Vitamin D Newsletter
Fay from Washington writes:
Dr. Cannell: I am a 54 year old obese African American woman who started my vitamin D journey by taking 2,000 IU/day. Being obese, over 350 pounds, that amount of supplementation didn't do much for me. I eventually increased my supplementation to 300,000 IU/day for 8 months. I have severe SAD; vitamin D has helped my SAD and gave me more strength and flexibility. When I saw my doctor my 25[OH]D was 242 ng/ml, with normal calcium. My doctor advised me to stop supplementing with vitamin D or to cut my dose in half.
Over the years I developed degenerative arthritis in my knees. Finally my knees deteriorated to the point of bone rubbing on bone. Shortly thereafter, my specialist advised knee replacements. That is when I started injecting vitamin D directly into the area around my knees. The pain went away almost immediately but it took much longer for my mobility to come back. Now I can walk more easily for long distances and without pain.
I did cut my dose down but was still taking about 100,000–150,000 IU of vitamin D3/week and injecting my knees monthly with 300,000 IU. My last 25[OH]D was 462 ng/ml, again with normal calcium levels. That's when I decided to stop taking the vitamin D3 unless I start to feel under the weather. At the end of March last year I weighed 347 pounds; in October I weighed 292 pounds. As long as my calcium is normal, is it ok to keep taking these amounts of vitamin D? Will injecting into my knees hurt me?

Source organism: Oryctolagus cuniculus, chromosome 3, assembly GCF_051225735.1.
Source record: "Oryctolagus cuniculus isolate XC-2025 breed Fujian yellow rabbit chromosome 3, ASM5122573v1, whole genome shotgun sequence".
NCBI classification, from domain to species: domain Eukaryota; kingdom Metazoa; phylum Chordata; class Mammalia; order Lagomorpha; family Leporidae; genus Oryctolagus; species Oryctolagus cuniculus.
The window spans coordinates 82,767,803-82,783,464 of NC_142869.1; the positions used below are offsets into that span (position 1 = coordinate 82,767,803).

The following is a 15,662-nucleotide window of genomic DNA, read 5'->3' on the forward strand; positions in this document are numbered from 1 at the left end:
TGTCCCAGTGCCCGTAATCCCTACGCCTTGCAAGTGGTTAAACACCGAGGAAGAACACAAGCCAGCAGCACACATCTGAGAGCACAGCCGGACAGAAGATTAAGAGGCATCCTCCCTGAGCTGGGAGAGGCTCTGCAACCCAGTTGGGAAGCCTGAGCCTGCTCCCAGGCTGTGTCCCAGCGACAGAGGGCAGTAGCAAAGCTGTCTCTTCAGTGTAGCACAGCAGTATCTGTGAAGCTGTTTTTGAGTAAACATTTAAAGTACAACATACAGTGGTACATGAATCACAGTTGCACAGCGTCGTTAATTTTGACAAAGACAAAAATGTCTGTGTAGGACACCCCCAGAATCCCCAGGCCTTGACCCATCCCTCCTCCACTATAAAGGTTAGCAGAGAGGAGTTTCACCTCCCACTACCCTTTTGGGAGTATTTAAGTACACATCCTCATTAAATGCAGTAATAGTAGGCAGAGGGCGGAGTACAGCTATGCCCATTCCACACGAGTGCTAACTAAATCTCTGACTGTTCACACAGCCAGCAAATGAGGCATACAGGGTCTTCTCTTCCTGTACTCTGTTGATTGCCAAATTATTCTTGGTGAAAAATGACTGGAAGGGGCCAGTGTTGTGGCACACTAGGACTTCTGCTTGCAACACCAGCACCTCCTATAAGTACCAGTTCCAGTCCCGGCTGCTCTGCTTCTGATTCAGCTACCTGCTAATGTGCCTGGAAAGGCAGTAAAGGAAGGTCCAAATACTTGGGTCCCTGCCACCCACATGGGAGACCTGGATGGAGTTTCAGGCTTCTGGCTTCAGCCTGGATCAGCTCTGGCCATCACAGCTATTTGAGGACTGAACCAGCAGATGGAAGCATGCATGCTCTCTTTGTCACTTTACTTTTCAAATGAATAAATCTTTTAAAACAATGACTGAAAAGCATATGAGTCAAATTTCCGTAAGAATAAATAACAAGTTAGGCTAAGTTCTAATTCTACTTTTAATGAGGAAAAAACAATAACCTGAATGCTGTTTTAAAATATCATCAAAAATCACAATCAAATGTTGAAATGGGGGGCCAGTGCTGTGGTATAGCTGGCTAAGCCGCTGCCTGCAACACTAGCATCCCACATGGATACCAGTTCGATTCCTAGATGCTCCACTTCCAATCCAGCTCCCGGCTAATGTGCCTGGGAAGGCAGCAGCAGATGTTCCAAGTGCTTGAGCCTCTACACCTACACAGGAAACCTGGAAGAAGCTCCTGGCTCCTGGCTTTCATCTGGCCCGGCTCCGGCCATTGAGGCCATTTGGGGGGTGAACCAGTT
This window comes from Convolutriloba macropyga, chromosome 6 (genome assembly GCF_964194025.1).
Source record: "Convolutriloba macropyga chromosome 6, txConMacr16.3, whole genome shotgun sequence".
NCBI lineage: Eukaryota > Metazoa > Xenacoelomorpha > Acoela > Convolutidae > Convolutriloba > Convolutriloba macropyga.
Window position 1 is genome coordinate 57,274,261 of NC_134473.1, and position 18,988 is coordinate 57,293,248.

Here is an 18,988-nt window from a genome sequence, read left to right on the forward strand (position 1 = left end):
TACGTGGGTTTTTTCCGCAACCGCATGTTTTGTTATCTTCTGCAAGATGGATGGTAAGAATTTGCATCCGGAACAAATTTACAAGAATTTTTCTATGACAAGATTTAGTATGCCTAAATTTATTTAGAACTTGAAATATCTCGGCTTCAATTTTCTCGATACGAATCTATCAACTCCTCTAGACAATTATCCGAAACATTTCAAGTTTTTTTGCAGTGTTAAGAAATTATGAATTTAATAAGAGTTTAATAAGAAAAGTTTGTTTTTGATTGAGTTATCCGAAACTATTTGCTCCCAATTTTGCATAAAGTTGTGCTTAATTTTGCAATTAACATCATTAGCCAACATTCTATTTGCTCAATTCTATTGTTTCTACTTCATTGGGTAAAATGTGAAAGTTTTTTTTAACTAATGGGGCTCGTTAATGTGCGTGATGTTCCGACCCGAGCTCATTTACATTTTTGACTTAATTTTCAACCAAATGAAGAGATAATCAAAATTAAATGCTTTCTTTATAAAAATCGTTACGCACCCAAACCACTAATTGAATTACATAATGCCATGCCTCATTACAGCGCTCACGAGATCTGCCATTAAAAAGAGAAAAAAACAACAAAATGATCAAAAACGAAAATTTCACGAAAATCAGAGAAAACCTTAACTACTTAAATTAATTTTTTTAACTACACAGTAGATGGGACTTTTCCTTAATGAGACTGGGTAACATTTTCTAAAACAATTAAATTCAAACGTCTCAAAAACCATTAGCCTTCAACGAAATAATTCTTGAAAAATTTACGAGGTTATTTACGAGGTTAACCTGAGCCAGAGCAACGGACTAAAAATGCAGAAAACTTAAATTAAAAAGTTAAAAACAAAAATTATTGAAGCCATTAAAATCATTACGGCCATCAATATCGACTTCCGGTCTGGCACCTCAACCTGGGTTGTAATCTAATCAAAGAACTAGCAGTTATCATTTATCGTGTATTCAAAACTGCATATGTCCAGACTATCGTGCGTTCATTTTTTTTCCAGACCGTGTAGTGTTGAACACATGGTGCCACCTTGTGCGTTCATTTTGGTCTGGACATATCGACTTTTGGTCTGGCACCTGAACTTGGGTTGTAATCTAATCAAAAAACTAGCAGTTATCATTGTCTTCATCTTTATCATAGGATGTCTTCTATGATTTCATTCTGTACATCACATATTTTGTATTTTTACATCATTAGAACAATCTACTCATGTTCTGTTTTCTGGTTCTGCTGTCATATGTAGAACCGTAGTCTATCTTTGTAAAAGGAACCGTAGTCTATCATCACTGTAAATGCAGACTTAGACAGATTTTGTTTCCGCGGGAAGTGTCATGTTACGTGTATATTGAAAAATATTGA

Dr. Cannell replies:
No, it is not ok to take that amount of vitamin D—and injecting it into your knees is a first for me! The first sign of vitamin D toxicity is hypercalcuria (excess calcium in the urine), not hypercalcemia (excess calcium in the blood). As vitamin D must be transported in the blood to be hydroxylated by the liver, you should get the same effect for your knees by injecting it in your elbows and I don't recommend either. The amount of vitamin D you are taking and your 25(OH)D levels indicate you will calcify your internal organs, starting with your kidneys.
I advise to lower your 25(OH)D down to less than 100 ng/ml by immediately stopping all vitamin D and staying out of the sun. I'm glad you have lost so much weight and there is reason to think vitamin D will induce weight loss. However, one does not need the doses you are using to induce weight loss. Fay, what you are doing is experimenting with vitamin D as a pharmaceutical agent, not a supplement. It may be that future studies will show pharmaceutical doses of vitamin D (50,000 IU per day) do have a treatment effect on certain diseases. To date, no studies support what you are doing and other studies indicate you are taking toxic doses of vitamin D. Again, stop your vitamin D and stay out of the sun.
Page last edited: 10 August 2010